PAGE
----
NOTE: DO NOT use cedar bedding or any cedar product as a substrate for any snakes.


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Clean water should be available in a glass or ceramic water bowl at all times.
The following is a guideline for water bowl sizes:

Ball Pythons Bowl size requirements
Hatchlings 8 oz water bowl measuring about 2.5" in diameter, 1" in depth
Adults 16 oz water bowl, measuring 4" in diameter and 3" in depth.






In healthy and secure situation, Ball pythons usually do not soak themselves in their water bowel.
It should be noted that if a Ball Python sits in their water bowls it is either:

a) Stressed or insecure within their cages, (by sitting in their water bowel, there are attempting to “hide”.)
b) Bothered by a large amount of snake mites.


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In order to allow your Ball Python to physically grow well in a captive environment, it is extremely important that you control their cages at a very precise temperature range. Since your Ball python is no longer in the wild, YOU are their only hope for survival, and therefore it is YOUR responsibility to provide their needs for a healthy life as well as an ideal living environment. Never guess temperatures - measure them!!!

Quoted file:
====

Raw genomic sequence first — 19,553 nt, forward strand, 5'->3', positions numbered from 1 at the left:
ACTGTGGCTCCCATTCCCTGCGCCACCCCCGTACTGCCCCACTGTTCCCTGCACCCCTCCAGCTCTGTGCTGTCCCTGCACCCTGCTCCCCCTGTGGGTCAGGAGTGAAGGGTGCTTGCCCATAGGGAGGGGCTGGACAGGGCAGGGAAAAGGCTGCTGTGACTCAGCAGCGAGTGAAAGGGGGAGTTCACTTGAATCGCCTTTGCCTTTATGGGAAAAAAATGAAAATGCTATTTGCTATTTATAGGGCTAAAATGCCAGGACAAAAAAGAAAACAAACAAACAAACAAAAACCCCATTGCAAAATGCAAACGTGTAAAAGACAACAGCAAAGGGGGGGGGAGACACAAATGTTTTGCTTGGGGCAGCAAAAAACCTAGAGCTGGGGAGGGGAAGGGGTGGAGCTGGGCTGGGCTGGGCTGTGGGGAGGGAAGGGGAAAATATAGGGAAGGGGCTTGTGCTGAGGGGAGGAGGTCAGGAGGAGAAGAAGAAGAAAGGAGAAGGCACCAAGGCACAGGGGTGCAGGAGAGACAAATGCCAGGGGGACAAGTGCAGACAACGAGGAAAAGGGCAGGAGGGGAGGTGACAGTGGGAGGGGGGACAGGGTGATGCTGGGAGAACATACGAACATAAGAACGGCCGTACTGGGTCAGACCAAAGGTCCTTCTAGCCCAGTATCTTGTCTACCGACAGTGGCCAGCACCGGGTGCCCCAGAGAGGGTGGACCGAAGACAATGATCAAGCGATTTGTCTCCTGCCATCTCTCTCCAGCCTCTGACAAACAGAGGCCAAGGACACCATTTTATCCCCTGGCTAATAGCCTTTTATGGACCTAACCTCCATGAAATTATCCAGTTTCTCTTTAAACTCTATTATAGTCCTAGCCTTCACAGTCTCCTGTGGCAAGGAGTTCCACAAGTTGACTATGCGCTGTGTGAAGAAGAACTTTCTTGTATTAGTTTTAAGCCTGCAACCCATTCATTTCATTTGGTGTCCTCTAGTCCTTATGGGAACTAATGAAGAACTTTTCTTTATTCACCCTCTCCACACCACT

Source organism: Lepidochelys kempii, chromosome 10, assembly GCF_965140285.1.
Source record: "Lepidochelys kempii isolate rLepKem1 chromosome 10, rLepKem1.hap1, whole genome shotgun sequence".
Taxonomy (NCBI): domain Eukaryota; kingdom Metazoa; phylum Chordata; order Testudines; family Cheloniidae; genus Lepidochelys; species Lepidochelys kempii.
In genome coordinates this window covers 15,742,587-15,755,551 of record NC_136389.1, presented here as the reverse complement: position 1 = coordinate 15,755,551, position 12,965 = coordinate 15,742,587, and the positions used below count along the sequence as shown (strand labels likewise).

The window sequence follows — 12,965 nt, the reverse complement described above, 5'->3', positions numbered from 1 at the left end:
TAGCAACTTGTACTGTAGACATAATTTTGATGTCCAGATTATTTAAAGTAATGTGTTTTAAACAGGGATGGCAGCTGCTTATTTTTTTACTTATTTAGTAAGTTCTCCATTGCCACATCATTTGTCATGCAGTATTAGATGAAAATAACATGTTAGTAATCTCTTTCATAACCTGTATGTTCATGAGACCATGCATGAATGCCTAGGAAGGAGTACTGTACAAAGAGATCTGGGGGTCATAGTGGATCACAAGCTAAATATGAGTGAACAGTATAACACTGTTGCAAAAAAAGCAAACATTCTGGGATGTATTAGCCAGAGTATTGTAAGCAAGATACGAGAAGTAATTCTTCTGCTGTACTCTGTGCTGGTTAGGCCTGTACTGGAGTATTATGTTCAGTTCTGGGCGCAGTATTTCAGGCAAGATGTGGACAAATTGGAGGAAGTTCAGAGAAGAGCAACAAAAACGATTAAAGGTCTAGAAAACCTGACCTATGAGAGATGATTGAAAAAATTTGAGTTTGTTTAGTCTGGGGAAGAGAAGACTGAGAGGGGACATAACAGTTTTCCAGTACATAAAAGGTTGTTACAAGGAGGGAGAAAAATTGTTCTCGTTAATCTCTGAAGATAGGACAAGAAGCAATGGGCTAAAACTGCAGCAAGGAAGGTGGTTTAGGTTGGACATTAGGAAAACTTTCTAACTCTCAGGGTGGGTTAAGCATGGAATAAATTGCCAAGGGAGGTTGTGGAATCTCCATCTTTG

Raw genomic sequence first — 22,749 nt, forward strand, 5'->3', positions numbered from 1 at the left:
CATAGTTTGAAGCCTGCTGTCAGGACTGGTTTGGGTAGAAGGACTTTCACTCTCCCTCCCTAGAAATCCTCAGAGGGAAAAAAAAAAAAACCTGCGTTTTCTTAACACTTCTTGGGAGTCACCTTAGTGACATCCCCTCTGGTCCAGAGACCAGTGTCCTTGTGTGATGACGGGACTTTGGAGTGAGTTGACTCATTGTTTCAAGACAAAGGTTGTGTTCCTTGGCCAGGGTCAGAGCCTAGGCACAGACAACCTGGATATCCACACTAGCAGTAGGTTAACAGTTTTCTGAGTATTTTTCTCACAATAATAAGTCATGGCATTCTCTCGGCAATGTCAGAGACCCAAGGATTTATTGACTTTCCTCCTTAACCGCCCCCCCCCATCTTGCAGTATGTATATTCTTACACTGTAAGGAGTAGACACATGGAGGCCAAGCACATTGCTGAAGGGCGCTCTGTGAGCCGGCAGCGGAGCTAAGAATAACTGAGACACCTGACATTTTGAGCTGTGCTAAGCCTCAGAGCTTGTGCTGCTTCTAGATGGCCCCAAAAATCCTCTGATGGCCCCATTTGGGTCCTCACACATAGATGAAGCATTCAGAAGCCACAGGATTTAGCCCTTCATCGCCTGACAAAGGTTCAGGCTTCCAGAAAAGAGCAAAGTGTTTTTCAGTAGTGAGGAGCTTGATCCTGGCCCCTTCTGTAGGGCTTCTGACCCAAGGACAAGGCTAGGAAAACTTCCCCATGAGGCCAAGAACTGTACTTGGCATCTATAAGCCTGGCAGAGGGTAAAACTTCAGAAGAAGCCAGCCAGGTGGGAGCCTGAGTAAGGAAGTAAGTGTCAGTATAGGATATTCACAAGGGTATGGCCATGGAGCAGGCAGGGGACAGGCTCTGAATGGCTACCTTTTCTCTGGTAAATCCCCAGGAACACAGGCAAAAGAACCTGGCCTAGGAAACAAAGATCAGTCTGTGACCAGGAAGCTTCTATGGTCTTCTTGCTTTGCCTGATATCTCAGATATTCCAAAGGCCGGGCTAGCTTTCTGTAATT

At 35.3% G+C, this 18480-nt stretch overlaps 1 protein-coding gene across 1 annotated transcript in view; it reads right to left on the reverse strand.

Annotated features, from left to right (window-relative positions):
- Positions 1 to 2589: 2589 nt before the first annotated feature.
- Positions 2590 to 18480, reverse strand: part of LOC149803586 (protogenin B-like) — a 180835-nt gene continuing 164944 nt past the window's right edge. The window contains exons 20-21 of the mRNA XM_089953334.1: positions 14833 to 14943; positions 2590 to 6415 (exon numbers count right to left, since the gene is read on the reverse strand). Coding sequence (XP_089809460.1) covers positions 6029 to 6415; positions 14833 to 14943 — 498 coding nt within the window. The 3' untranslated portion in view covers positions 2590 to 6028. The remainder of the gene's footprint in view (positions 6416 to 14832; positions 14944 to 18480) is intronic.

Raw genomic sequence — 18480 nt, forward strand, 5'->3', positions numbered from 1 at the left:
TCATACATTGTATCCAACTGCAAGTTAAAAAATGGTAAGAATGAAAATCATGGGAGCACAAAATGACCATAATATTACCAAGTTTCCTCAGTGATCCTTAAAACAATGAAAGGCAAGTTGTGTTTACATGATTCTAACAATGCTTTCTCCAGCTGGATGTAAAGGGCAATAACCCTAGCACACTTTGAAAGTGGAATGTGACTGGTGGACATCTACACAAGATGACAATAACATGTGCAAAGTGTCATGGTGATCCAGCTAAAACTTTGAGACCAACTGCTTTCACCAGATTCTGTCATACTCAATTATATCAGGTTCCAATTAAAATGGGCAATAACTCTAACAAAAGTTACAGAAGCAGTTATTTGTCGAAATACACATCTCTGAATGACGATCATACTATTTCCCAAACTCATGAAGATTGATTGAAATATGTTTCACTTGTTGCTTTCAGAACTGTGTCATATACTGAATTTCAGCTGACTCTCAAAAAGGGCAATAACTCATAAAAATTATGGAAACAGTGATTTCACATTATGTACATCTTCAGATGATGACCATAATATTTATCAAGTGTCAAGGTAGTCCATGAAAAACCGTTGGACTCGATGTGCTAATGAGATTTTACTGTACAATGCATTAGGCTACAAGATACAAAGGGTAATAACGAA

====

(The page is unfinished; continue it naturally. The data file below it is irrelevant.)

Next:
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General starting point for successful maintenance:

Ball pythons can be kept in a cage that has a night time low temperature of 79-81 degrees F and a daytime high temperature of 81-85 degrees F.

It is ideal to have one end of the cage is 8-10 degrees F warmer than the other end, with the cooler end of the cage averaging 77-80 degrees F (creating a thermal gradient). This will allow the Ball Python to be able to choose a side that it feels most comfortable at. However, it may be difficult to create such environment in small cages.

In actual practice, this species is kept very successfully in cages with room temperatures in the range of 78-83 degrees F with small areas heated to temperatures of 85-88 degrees F. This will allow the ball python to reach temperatures in-between the extreme temperatures in the cage, which is the goal of a thermal gradient (different temperatures at either side).